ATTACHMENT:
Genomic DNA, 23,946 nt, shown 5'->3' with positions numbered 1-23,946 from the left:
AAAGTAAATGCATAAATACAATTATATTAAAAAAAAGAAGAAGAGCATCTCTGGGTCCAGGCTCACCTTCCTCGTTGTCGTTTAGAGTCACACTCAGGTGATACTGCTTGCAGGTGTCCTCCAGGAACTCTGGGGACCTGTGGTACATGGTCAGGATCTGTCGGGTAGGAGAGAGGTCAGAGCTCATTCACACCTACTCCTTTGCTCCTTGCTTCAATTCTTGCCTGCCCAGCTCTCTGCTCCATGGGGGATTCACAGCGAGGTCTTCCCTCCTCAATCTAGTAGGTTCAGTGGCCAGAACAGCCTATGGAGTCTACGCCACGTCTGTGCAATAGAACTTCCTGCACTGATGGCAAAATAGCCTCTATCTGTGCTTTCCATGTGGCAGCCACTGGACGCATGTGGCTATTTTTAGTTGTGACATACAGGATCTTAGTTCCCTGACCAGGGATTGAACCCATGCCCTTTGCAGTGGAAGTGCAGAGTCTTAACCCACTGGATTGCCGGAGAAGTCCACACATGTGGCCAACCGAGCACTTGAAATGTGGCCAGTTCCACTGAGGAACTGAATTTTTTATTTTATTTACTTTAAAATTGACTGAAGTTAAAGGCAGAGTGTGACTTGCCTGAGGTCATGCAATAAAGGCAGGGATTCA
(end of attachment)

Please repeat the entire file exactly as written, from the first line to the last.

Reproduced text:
Genomic DNA, 23,946 nt, shown 5'->3' with positions numbered 1-23,946 from the left:
AAAGTAAATGCATAAATACAATTATATTAAAAAAAAGAAGAAGAGCATCTCTGGGTCCAGGCTCACCTTCCTCGTTGTCGTTTAGAGTCACACTCAGGTGATACTGCTTGCAGGTGTCCTCCAGGAACTCTGGGGACCTGTGGTACATGGTCAGGATCTGTCGGGTAGGAGAGAGGTCAGAGCTCATTCACACCTACTCCTTTGCTCCTTGCTTCAATTCTTGCCTGCCCAGCTCTCTGCTCCATGGGGGATTCACAGCGAGGTCTTCCCTCCTCAATCTAGTAGGTTCAGTGGCCAGAACAGCCTATGGAGTCTACGCCACGTCTGTGCAATAGAACTTCCTGCACTGATGGCAAAATAGCCTCTATCTGTGCTTTCCATGTGGCAGCCACTGGACGCATGTGGCTATTTTTAGTTGTGACATACAGGATCTTAGTTCCCTGACCAGGGATTGAACCCATGCCCTTTGCAGTGGAAGTGCAGAGTCTTAACCCACTGGATTGCCGGAGAAGTCCACACATGTGGCCAACCGAGCACTTGAAATGTGGCCAGTTCCACTGAGGAACTGAATTTTTTATTTTATTTACTTTAAAATTGACTGAAGTTAAAGGCAGAGTGTGACTTGCCTGAGGTCATGCAATAAAGGCAGGGATTCA